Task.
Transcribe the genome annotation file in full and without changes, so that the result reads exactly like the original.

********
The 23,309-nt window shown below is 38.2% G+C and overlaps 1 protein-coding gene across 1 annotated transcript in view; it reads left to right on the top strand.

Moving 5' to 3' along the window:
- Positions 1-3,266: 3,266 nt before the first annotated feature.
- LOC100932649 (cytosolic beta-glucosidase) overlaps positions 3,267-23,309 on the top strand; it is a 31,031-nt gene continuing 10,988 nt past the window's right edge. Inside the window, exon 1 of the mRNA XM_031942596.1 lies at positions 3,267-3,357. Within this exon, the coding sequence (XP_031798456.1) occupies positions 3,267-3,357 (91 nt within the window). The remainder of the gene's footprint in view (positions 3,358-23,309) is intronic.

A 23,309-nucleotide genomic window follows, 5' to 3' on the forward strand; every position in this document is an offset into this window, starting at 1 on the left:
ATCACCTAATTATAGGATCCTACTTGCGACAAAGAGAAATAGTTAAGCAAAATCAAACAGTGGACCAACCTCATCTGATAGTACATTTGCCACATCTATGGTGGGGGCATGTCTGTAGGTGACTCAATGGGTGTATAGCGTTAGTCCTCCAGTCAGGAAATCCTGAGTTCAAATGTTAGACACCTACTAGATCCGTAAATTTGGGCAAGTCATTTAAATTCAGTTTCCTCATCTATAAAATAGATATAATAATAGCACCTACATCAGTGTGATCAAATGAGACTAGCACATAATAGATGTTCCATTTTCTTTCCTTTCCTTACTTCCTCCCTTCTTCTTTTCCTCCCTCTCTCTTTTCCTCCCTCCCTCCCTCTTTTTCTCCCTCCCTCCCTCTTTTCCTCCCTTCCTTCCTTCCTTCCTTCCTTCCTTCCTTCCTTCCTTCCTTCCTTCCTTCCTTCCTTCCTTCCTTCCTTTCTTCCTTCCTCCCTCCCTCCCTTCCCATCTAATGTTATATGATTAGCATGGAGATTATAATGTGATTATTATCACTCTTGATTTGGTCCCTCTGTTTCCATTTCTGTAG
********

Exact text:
The 23,309-nt window shown below is 38.2% G+C and overlaps 1 protein-coding gene across 1 annotated transcript in view; it reads left to right on the top strand.

Moving 5' to 3' along the window:
- Positions 1-3,266: 3,266 nt before the first annotated feature.
- LOC100932649 (cytosolic beta-glucosidase) overlaps positions 3,267-23,309 on the top strand; it is a 31,031-nt gene continuing 10,988 nt past the window's right edge. Inside the window, exon 1 of the mRNA XM_031942596.1 lies at positions 3,267-3,357. Within this exon, the coding sequence (XP_031798456.1) occupies positions 3,267-3,357 (91 nt within the window). The remainder of the gene's footprint in view (positions 3,358-23,309) is intronic.

A 23,309-nucleotide genomic window follows, 5' to 3' on the forward strand; every position in this document is an offset into this window, starting at 1 on the left:
ATCACCTAATTATAGGATCCTACTTGCGACAAAGAGAAATAGTTAAGCAAAATCAAACAGTGGACCAACCTCATCTGATAGTACATTTGCCACATCTATGGTGGGGGCATGTCTGTAGGTGACTCAATGGGTGTATAGCGTTAGTCCTCCAGTCAGGAAATCCTGAGTTCAAATGTTAGACACCTACTAGATCCGTAAATTTGGGCAAGTCATTTAAATTCAGTTTCCTCATCTATAAAATAGATATAATAATAGCACCTACATCAGTGTGATCAAATGAGACTAGCACATAATAGATGTTCCATTTTCTTTCCTTTCCTTACTTCCTCCCTTCTTCTTTTCCTCCCTCTCTCTTTTCCTCCCTCCCTCCCTCTTTTTCTCCCTCCCTCCCTCTTTTCCTCCCTTCCTTCCTTCCTTCCTTCCTTCCTTCCTTCCTTCCTTCCTTCCTTCCTTCCTTCCTTCCTTCCTTCCTTTCTTCCTTCCTCCCTCCCTCCCTTCCCATCTAATGTTATATGATTAGCATGGAGATTATAATGTGATTATTATCACTCTTGATTTGGTCCCTCTGTTTCCATTTCTGTAG